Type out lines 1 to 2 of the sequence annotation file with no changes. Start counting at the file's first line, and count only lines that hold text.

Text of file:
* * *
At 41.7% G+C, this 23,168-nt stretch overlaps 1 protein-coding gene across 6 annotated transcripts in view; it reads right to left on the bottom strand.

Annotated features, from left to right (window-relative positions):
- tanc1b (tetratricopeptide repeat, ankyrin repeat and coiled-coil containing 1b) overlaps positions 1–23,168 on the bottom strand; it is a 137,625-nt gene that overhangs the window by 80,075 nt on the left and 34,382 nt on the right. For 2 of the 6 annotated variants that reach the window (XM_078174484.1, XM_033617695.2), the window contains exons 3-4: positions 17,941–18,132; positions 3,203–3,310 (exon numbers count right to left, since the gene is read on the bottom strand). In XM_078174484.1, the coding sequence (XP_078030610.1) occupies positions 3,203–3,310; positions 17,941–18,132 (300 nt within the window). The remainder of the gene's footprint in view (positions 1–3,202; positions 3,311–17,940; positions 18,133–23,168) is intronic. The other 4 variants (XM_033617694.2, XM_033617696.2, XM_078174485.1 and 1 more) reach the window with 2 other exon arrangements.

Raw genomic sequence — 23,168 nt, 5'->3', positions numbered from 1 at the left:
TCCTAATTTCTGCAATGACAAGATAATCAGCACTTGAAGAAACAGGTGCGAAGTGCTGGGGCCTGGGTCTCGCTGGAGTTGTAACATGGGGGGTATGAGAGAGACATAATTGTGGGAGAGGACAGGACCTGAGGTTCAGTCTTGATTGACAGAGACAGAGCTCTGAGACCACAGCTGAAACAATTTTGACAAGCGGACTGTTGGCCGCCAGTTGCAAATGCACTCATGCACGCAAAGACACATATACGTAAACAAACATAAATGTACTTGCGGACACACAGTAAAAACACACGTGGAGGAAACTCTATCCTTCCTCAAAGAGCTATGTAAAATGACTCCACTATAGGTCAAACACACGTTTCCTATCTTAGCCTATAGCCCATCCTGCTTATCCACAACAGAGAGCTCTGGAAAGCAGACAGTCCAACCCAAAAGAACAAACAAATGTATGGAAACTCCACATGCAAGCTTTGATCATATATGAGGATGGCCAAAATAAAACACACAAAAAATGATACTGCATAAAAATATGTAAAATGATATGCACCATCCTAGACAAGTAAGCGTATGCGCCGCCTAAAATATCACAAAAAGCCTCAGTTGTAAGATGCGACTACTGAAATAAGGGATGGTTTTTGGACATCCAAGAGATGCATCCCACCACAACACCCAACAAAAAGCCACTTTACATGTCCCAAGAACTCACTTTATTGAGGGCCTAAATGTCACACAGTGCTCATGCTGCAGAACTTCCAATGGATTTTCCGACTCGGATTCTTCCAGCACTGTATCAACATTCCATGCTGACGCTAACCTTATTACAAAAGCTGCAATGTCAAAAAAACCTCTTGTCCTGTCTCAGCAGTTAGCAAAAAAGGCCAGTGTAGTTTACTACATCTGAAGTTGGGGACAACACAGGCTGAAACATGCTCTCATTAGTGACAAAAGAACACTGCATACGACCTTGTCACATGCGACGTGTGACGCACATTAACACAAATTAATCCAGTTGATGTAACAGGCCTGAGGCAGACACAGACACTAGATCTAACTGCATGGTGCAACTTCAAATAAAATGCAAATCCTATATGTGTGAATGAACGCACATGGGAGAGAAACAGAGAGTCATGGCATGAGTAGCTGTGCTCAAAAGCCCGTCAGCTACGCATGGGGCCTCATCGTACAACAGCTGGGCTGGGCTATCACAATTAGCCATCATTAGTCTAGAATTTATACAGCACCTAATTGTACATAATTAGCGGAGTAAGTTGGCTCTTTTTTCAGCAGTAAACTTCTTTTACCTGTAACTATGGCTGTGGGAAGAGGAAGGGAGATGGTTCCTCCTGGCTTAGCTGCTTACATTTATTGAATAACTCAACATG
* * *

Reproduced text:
At 41.7% G+C, this 23,168-nt stretch overlaps 1 protein-coding gene across 6 annotated transcripts in view; it reads right to left on the bottom strand.

Annotated features, from left to right (window-relative positions):